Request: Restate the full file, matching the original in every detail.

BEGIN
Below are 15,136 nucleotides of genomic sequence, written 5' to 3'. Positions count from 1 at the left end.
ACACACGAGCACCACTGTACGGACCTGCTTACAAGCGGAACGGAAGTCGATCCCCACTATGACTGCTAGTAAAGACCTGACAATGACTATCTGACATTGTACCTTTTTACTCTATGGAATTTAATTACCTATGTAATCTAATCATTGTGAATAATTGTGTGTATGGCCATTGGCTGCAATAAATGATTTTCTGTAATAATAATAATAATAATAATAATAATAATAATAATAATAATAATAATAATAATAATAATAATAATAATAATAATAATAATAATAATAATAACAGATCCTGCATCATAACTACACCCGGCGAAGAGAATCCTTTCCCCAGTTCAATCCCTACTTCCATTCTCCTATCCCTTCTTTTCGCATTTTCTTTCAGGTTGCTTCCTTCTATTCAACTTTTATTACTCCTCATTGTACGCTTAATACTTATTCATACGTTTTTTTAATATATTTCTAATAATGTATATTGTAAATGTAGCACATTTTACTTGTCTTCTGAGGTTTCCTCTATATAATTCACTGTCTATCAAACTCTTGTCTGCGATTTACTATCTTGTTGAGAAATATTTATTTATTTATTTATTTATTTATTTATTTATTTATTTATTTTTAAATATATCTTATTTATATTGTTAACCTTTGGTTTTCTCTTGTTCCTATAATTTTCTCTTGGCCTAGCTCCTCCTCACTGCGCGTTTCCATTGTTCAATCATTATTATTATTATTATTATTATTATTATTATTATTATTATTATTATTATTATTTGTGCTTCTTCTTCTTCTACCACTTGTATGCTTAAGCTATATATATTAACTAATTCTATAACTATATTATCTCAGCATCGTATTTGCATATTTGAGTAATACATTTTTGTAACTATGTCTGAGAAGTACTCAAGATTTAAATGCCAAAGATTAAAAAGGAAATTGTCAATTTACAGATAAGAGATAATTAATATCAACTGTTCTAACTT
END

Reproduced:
Below are 15,136 nucleotides of genomic sequence, written 5' to 3'. Positions count from 1 at the left end.
ACACACGAGCACCACTGTACGGACCTGCTTACAAGCGGAACGGAAGTCGATCCCCACTATGACTGCTAGTAAAGACCTGACAATGACTATCTGACATTGTACCTTTTTACTCTATGGAATTTAATTACCTATGTAATCTAATCATTGTGAATAATTGTGTGTATGGCCATTGGCTGCAATAAATGATTTTCTGTAATAATAATAATAATAATAATAATAATAATAATAATAATAATAATAATAATAATAATAATAATAATAATAATAATAATAATAATAATAATAACAGATCCTGCATCATAACTACACCCGGCGAAGAGAATCCTTTCCCCAGTTCAATCCCTACTTCCATTCTCCTATCCCTTCTTTTCGCATTTTCTTTCAGGTTGCTTCCTTCTATTCAACTTTTATTACTCCTCATTGTACGCTTAATACTTATTCATACGTTTTTTTAATATATTTCTAATAATGTATATTGTAAATGTAGCACATTTTACTTGTCTTCTGAGGTTTCCTCTATATAATTCACTGTCTATCAAACTCTTGTCTGCGATTTACTATCTTGTTGAGAAATATTTATTTATTTATTTATTTATTTATTTATTTATTTATTTATTTTTAAATATATCTTATTTATATTGTTAACCTTTGGTTTTCTCTTGTTCCTATAATTTTCTCTTGGCCTAGCTCCTCCTCACTGCGCGTTTCCATTGTTCAATCATTATTATTATTATTATTATTATTATTATTATTATTATTATTATTATTATTATTTGTGCTTCTTCTTCTTCTACCACTTGTATGCTTAAGCTATATATATTAACTAATTCTATAACTATATTATCTCAGCATCGTATTTGCATATTTGAGTAATACATTTTTGTAACTATGTCTGAGAAGTACTCAAGATTTAAATGCCAAAGATTAAAAAGGAAATTGTCAATTTACAGATAAGAGATAATTAATATCAACTGTTCTAACTT